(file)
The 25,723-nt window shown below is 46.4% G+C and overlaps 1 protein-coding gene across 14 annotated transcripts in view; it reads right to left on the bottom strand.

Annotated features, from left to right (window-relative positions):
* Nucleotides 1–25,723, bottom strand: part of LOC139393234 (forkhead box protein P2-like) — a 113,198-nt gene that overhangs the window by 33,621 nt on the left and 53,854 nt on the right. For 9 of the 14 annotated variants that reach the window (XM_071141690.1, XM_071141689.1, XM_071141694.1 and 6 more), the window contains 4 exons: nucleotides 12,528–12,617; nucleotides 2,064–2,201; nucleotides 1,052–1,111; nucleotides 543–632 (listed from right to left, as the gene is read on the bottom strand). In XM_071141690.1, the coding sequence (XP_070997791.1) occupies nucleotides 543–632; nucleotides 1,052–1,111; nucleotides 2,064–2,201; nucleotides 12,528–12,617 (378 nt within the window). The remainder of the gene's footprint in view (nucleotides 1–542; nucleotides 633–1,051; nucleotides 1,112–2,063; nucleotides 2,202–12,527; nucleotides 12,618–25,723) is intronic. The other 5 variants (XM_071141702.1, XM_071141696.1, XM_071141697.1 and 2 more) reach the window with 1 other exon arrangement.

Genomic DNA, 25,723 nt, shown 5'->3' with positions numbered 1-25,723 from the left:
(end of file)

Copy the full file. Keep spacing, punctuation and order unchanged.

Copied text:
The 25,723-nt window shown below is 46.4% G+C and overlaps 1 protein-coding gene across 14 annotated transcripts in view; it reads right to left on the bottom strand.

Annotated features, from left to right (window-relative positions):
* Nucleotides 1–25,723, bottom strand: part of LOC139393234 (forkhead box protein P2-like) — a 113,198-nt gene that overhangs the window by 33,621 nt on the left and 53,854 nt on the right. For 9 of the 14 annotated variants that reach the window (XM_071141690.1, XM_071141689.1, XM_071141694.1 and 6 more), the window contains 4 exons: nucleotides 12,528–12,617; nucleotides 2,064–2,201; nucleotides 1,052–1,111; nucleotides 543–632 (listed from right to left, as the gene is read on the bottom strand). In XM_071141690.1, the coding sequence (XP_070997791.1) occupies nucleotides 543–632; nucleotides 1,052–1,111; nucleotides 2,064–2,201; nucleotides 12,528–12,617 (378 nt within the window). The remainder of the gene's footprint in view (nucleotides 1–542; nucleotides 633–1,051; nucleotides 1,112–2,063; nucleotides 2,202–12,527; nucleotides 12,618–25,723) is intronic. The other 5 variants (XM_071141702.1, XM_071141696.1, XM_071141697.1 and 2 more) reach the window with 1 other exon arrangement.

Genomic DNA, 25,723 nt, shown 5'->3' with positions numbered 1-25,723 from the left: